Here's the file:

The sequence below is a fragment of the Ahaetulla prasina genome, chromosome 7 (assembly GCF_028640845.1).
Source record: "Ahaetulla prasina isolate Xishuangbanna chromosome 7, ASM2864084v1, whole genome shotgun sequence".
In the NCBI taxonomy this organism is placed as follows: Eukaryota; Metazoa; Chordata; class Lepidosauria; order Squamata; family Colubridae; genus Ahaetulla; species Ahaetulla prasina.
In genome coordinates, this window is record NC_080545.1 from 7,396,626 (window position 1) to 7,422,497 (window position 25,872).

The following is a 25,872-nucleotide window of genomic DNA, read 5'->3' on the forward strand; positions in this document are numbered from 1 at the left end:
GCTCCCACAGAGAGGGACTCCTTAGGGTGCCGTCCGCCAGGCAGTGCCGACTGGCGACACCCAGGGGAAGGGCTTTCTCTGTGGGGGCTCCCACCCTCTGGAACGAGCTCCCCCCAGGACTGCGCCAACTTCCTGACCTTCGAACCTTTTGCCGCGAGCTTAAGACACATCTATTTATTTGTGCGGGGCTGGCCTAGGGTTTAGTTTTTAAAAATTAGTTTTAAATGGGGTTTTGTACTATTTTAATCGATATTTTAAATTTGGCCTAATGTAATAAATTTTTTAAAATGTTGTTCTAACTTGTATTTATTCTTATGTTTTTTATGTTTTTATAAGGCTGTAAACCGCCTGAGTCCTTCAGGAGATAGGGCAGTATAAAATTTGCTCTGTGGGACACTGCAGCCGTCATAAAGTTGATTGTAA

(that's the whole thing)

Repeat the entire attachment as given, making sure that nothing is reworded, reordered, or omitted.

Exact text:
The sequence below is a fragment of the Ahaetulla prasina genome, chromosome 7 (assembly GCF_028640845.1).
Source record: "Ahaetulla prasina isolate Xishuangbanna chromosome 7, ASM2864084v1, whole genome shotgun sequence".
In the NCBI taxonomy this organism is placed as follows: Eukaryota; Metazoa; Chordata; class Lepidosauria; order Squamata; family Colubridae; genus Ahaetulla; species Ahaetulla prasina.
In genome coordinates, this window is record NC_080545.1 from 7,396,626 (window position 1) to 7,422,497 (window position 25,872).

The following is a 25,872-nucleotide window of genomic DNA, read 5'->3' on the forward strand; positions in this document are numbered from 1 at the left end:
GCTCCCACAGAGAGGGACTCCTTAGGGTGCCGTCCGCCAGGCAGTGCCGACTGGCGACACCCAGGGGAAGGGCTTTCTCTGTGGGGGCTCCCACCCTCTGGAACGAGCTCCCCCCAGGACTGCGCCAACTTCCTGACCTTCGAACCTTTTGCCGCGAGCTTAAGACACATCTATTTATTTGTGCGGGGCTGGCCTAGGGTTTAGTTTTTAAAAATTAGTTTTAAATGGGGTTTTGTACTATTTTAATCGATATTTTAAATTTGGCCTAATGTAATAAATTTTTTAAAATGTTGTTCTAACTTGTATTTATTCTTATGTTTTTTATGTTTTTATAAGGCTGTAAACCGCCTGAGTCCTTCAGGAGATAGGGCAGTATAAAATTTGCTCTGTGGGACACTGCAGCCGTCATAAAGTTGATTGTAA